Olympic Ban on Russia Shows What Happens When Doping Science Gets Sloppy

Russia's covert doping program was good -- but not good enough. 

Getty Images / Dennis Grombkowski

Russia has officially become the first country in history to be completely banned from participating in the Olympic Games. On Tuesday, the International Olympic Committee announced that Russia’s team is banned from participating in the 2018 Winter Games, set to take place in Pyeongchang, South Korea on February 9, 2018.

The ban is a direct response to Russia’s extensive, meticulously planned state-run covert doping program, which was exposed in 2016 after 15 Russian athletes had medaled at the Sochi Winter Games.

In 2016, the New York Times revealed the full extent of the doping program, which dozens of Russia’s athletes took part in both during Sochi and the London Olympics in 2012. Investigations into Russia’s doping program by the World Anti-Doping Committee began in 2014, after the German television channel ARD exposed it in the documentary Top Secret Doping: How Russia makes its Winners.

In 2016, the New York Times revealed the full extent of the doping program, which dozens of Russia’s athletes took part in both during Sochi and the London Olympics in 2012. It heavily featured an account from Dr. Grigory Rodchenkhov, the former chief of Russia’s anti-doping laboratory who spilled his nation’s secrets, who revealed that the athletes were given a “Duchess Cocktail” of three performance-enhancing drugs mixed with liquor, and then their tainted urine samples, collected by the I.O.C., were surreptitiously replaced with clean urine by a team of anti-doping experts and members of the intelligence service. It’s estimated that the team managed to swap out 100 of the closely guarded urine samples.

The Duchess Cocktail comprised three anabolic steroids: metenolone, trenbolone, and oxandrolone. In a previous article, Inverse described what each of these drugs actually do:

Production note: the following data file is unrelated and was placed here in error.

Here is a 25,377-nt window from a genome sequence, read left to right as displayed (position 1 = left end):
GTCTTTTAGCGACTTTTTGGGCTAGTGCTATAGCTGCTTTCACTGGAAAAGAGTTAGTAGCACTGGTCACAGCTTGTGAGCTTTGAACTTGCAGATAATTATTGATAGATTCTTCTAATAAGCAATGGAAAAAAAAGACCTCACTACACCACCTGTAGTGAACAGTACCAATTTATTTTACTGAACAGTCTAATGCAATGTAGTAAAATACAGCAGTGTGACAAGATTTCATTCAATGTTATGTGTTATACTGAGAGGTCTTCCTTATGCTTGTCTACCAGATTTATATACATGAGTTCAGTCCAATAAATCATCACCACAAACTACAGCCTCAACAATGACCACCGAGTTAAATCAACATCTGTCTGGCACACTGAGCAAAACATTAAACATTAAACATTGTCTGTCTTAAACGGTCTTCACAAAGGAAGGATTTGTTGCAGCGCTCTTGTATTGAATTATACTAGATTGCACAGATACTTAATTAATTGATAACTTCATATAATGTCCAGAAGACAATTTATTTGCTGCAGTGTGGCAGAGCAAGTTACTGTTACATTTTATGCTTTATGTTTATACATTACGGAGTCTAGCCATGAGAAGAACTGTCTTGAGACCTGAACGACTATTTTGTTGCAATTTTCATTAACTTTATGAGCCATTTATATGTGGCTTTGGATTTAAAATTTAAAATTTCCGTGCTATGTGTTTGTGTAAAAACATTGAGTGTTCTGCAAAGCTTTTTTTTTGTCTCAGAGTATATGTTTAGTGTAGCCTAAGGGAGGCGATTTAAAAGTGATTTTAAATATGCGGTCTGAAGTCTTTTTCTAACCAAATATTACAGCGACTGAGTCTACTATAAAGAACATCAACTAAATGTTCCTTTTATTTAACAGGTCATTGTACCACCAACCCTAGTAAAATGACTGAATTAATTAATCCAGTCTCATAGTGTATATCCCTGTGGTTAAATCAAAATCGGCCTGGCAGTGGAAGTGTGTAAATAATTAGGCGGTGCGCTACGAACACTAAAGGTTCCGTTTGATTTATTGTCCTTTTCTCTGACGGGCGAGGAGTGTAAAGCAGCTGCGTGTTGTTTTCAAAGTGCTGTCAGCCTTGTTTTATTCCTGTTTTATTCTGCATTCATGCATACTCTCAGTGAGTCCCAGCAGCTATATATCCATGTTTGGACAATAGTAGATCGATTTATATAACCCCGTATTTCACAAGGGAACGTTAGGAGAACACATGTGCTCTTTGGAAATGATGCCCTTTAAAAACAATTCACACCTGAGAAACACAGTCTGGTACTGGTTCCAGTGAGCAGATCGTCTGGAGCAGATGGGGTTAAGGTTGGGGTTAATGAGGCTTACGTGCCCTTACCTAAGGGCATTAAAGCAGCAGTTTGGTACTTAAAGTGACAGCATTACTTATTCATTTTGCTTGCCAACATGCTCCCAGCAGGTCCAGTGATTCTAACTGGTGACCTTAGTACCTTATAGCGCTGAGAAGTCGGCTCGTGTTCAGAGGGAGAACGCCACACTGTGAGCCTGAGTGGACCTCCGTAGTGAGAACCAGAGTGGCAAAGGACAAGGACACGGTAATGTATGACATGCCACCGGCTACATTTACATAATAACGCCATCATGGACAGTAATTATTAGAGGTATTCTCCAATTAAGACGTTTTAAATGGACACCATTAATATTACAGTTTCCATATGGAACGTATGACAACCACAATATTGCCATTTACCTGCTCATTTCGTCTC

Oxandrolone is a synthetic hormone variant of testosterone that has anabolic and androgenic properties, which relate to muscle building and male sex characteristics, respectively. Medically, oxandrolone is used to help people gain weight after surgery. Methenolone is also an anabolic-androgenic steroid and can boost a body’s muscular strength and mass. Trenbolone is an anabolic steroid that was once widely used in the bodybuilding community but is now banned. Today, it’s legally used by the beef industry to bulk up and increase food-to-mass conversion in cattle.

'Doping control' stations were all over the Sochi 2014 Winter Olympics in Russia.

Getty Images / Alexander Hassenstein

These three drugs last for a relatively short time in the human body, reducing the risk that they will show up in an athlete’s urine. Rodchenkhov revealed that athletes swished the drugs around in their mouths, where they would be absorbed through the cheek lining, further shortening the detection window. Before the London Olympics, the doping program relied heavily on injected drugs such as oral turinbol, which are easier to detect.

Investigations by the World Anti-Doping Agency and, subsequently, the International Olympic Committee revealed Rodchenkhov as the key player in the Russian program in 2016. After his role in the doping scandal became public, Russia forced him to resign, and he moved to the United States and came clean to the public. Around the same time, two of his former colleagues in the Russian anti-doping agency mysteriously died. By the end of 2016, however, Russia no longer denied the existence of the program.

The I.O.C.’s ban on Russia at the Pyeongchang Olympics prevents the country’s athletes from participating in any way unless they wear a neutral uniform and receive an official dispensation to compete, and Russian officials are not allowed to attend the games. It’s not clear whether the ban will be a permanent one, and Russia has yet to respond to the ruling.

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